Homeownership has long been an integral part of the American Dream, so it’s only natural for young professionals to feel the first-time homebuyers itch. Add in thin apartment walls and sinking hard-earned cash into your landlords’ pockets, and becoming a homeowner sounds pretty great.
But the dopamine rush evoked by dreams of decorating one’s own space can quickly cloud your better judgment. In reality, taking on the responsibility of a 30-year mortgage and maintaining a property is a big deal. Not everyone got a crash course in home maintenance or financial management during undergrad. Before you take the homeownership plunge, consider these three questions to determine whether you’re ready.
1. Is your savings account up to the demands of homeownership?
You’ve been stashing cash like mad ever since your upstairs neighbor’s all-night gaming sessions ruined your sleep schedule. But do you have enough to make the switch from renter to first-time homebuyers? Beyond the cost of your down payment, closing costs, and various fees, have you considered the ongoing impact on your budget?
First, make sure that you thoroughly understand the true costs of purchasing a home. This is especially important when looking into various mortgage options. Conventional mortgages have different requirements than other categories such as VA or jumbo loans. Before knowing what is available to you, you’ll need to consider your credit score and how much of a down payment you can afford.
Most first-time homebuyers consider loans from the Federal Housing Administration, which offers favorable rates and low down payments. Generally, applicants with good credit can put down as little as 3.5% toward their home purchase.
This low down payment makes buying more accessible, but it can also tempt buyers to skimp on savings. Get your homeowner’s budget right by working with real numbers rather than assuming you can afford your maximum loan approval amount. Be prepared to cover all closing costs and save for immediate fixes and projects. There are no guarantees that the seller will share these costs, so budget for them along with your down payment.
2. Are you willing to devote the time and money to maintain a home?
Renting has its drawbacks, but one major benefit is the lack of responsibility for home maintenance. If the heating element on your oven goes out, it’s on your landlord to fix it. And if the lawn needs mowing, the landscaper has it done while you’re at the office. Just as you need to budget for making the home purchase, you need to budget time and money for maintenance.
Review potential utility costs and property taxes, and estimate monthly maintenance on your target home type. Use your local utility provider’s tools to tabulate the per-square footage cost of heating and cooling. Speak with your real estate agent to learn about average mechanical and yard maintenance. Think about one-time costs like a lawn mower and trimmer as well as monthly fuel purchases. Also, consider if your home is severely outdated and likely to require extensive renovations in the future.
Next, consider how much free time you have today and whether you’re willing to use it on your home. If you love going out to brunch, running at the park, or setting out on weekend road trips, think again. Buying a home won’t eliminate those activities from your life, but it’ll demand a shift. Determine whether you’ll do required maintenance tasks yourself and adjust your free time expectations. Or calculate whether your budget allows for hiring professionals to do the work while you maintain your current lifestyle.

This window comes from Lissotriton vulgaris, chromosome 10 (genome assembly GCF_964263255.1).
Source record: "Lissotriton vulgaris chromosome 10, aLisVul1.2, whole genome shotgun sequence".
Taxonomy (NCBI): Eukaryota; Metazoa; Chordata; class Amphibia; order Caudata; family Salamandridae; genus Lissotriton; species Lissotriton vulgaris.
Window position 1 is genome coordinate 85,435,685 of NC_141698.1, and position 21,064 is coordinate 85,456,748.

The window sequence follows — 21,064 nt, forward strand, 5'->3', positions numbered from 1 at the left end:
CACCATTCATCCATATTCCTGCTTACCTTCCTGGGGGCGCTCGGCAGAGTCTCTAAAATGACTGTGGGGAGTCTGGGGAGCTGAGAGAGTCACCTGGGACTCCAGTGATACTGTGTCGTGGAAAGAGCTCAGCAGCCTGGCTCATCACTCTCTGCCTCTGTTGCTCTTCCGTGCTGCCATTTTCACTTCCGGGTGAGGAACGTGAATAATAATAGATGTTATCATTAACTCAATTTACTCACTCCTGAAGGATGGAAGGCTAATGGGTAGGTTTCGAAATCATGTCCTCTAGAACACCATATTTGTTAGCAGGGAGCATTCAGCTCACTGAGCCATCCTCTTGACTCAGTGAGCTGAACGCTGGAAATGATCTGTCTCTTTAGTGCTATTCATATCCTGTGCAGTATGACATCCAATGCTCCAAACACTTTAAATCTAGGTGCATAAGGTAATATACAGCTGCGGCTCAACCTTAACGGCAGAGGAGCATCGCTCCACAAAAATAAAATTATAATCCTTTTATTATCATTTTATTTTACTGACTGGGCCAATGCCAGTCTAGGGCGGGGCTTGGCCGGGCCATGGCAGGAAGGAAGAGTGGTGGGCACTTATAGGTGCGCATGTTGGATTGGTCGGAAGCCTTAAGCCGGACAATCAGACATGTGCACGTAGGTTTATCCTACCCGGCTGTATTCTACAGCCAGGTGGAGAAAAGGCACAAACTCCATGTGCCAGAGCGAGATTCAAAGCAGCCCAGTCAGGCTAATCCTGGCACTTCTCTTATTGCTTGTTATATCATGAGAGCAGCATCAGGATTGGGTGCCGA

3. Are you planning to stay put for a while?
Mortgage loans are most commonly issued for 30-year terms. And as with most other loans, the interest is front-loaded to your amortization schedule. This means that, for the first few years of payments, you’ll devote a larger percentage toward paying interest rather than principal. If this sounds unfair, take a look at your other loans. This method is a standard practice that helps loan issuers protect their investment in your ability to repay the loan.
Understanding your loan amortization schedule can help you determine your break-even number. It’s important to know how long you’ll need to stay in the home for it to be a good investment. List the amount you plan to bring to closing, the expenses of moving and cleaning, and any initial remodeling. Add this number to your total investment. Then, use recent real estate sales data from your agent to estimate potential equity.
While you can’t know exactly when you could break even, estimating it can help you make a good choice. Generally, experts recommend first-time homebuyers stay in their homes for at least five years for it to be a good investment. If your job is likely to involve a transfer soon or your partner is itching to move closer to family, wait. But if you’re firmly rooted in your area of choice, it may be a great time to take the plunge.
Being Strategic About Your Home Search
Look at your potential home purchase as a strategic investment. Beyond serving as a landing spot after work, your home should also work for you. Homeownership is often fundamental to overall wealth accumulation, so a strategic home choice can impact your financial future.
If you choose a place that’s beautiful but expensive to maintain, you could be underwater within a year. But if you select a home that’s in good condition and likely to appreciate, it can boost your net worth. When you walk into your carefully selected home, you can relax knowing that it’s a solid investment that you can afford.